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A Bayesian cluster analysis method for single-molecule localization microscopy data

Research output: Contribution to journalArticlepeer-review

Juliette Griffié, Michael Shannon, Claire L. Bromley, Lies Boelen, Garth L. Burn, David J. Williamson, Nicholas A. Heard, Andrew P. Cope, Dylan M. Owen, Patrick Rubin-Delanchy

Original languageEnglish
Pages (from-to)2499-2514
Number of pages16
JournalNature Protocols
Issue number12
Early online date17 Nov 2016
Accepted/In press1 Nov 2016
E-pub ahead of print17 Nov 2016
Published1 Dec 2016


King's Authors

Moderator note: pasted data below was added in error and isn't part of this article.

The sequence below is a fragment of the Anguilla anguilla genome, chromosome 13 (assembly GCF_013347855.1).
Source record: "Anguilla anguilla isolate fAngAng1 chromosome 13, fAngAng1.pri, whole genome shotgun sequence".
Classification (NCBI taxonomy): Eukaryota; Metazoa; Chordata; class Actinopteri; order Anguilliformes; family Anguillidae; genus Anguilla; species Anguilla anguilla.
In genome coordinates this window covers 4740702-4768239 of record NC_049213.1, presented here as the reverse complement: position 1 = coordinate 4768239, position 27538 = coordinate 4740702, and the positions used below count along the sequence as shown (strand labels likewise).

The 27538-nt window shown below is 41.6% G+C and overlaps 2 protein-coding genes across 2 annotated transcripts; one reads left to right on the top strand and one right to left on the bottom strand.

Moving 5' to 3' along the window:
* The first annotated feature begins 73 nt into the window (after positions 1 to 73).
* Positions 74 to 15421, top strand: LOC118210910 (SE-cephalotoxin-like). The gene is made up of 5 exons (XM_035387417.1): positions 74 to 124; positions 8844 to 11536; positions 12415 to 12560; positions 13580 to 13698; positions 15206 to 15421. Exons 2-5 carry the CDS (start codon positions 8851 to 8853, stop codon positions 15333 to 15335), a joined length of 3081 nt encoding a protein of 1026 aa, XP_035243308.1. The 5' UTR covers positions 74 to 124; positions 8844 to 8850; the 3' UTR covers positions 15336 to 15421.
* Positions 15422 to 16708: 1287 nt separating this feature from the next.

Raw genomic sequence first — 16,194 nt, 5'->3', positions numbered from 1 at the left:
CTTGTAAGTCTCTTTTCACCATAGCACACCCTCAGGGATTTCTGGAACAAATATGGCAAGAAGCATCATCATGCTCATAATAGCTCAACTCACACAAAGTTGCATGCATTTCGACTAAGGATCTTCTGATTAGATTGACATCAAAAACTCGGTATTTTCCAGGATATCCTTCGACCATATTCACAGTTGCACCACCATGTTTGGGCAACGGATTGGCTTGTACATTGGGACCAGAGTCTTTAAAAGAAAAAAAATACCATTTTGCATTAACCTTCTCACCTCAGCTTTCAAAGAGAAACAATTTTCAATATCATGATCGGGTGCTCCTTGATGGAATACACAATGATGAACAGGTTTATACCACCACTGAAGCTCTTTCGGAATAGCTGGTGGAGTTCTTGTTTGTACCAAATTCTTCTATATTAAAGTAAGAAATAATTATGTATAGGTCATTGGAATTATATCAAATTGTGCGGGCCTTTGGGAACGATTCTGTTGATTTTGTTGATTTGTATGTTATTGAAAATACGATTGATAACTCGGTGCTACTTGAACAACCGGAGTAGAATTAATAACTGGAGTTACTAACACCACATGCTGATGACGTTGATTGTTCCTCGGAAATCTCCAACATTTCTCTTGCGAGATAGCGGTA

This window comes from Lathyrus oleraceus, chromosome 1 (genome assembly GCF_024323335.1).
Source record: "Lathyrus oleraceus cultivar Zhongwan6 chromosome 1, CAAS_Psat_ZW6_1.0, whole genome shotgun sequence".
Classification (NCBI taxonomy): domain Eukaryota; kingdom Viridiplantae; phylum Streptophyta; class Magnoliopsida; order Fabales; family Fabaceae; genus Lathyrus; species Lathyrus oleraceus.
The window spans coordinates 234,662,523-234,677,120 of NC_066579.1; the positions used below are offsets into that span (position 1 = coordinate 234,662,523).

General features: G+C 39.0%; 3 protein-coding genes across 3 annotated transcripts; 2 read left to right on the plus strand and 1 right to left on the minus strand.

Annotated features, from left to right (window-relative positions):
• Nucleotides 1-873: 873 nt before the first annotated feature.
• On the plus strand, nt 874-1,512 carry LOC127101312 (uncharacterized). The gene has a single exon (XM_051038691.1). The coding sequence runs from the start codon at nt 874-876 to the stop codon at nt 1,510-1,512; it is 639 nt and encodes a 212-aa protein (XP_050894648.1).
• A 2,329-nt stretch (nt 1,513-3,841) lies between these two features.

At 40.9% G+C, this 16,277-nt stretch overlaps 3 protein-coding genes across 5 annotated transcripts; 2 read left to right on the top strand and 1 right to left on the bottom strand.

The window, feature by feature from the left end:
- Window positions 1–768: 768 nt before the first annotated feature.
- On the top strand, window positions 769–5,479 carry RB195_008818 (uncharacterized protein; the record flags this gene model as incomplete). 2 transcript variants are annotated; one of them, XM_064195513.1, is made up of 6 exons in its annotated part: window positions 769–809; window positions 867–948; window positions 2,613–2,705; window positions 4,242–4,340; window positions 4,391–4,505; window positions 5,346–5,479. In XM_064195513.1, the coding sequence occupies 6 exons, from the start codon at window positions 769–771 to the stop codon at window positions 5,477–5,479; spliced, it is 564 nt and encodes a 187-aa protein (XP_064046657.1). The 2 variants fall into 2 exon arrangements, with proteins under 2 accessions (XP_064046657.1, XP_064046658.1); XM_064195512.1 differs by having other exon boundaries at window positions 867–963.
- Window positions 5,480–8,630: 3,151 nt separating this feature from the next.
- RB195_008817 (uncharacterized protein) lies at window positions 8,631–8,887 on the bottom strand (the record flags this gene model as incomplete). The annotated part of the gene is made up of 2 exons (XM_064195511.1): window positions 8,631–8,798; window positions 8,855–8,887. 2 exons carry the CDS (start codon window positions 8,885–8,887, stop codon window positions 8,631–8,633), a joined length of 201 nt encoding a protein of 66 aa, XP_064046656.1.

Cell function is regulated by the spatiotemporal organization of the signaling machinery, and a key facet of this is molecular clustering. Here, we present a protocol for the analysis of clustering in data generated by 2D single-molecule localization microscopy (SMLM) - for example, photoactivated localization microscopy (PALM) or stochastic optical reconstruction microscopy (STORM). Three features of such data can cause standard cluster analysis approaches to be ineffective: (i) the data take the form of a list of points rather than a pixel array; (ii) there is a non-negligible unclustered background density of points that must be accounted for; and (iii) each localization has an associated uncertainty in regard to its position. These issues are overcome using a Bayesian, model-based approach. Many possible cluster configurations are proposed and scored against a generative model, which assumes Gaussian clusters overlaid on a completely spatially random (CSR) background, before every point is scrambled by its localization precision. We present the process of generating simulated and experimental data that are suitable to our algorithm, the analysis itself, and the extraction and interpretation of key cluster descriptors such as the number of clusters, cluster radii and the number of localizations per cluster. Variations in these descriptors can be interpreted as arising from changes in the organization of the cellular nanoarchitecture. The protocol requires no specific programming ability, and the processing time for one data set, typically containing 30 regions of interest, is ∼18 h; user input takes ∼1 h.

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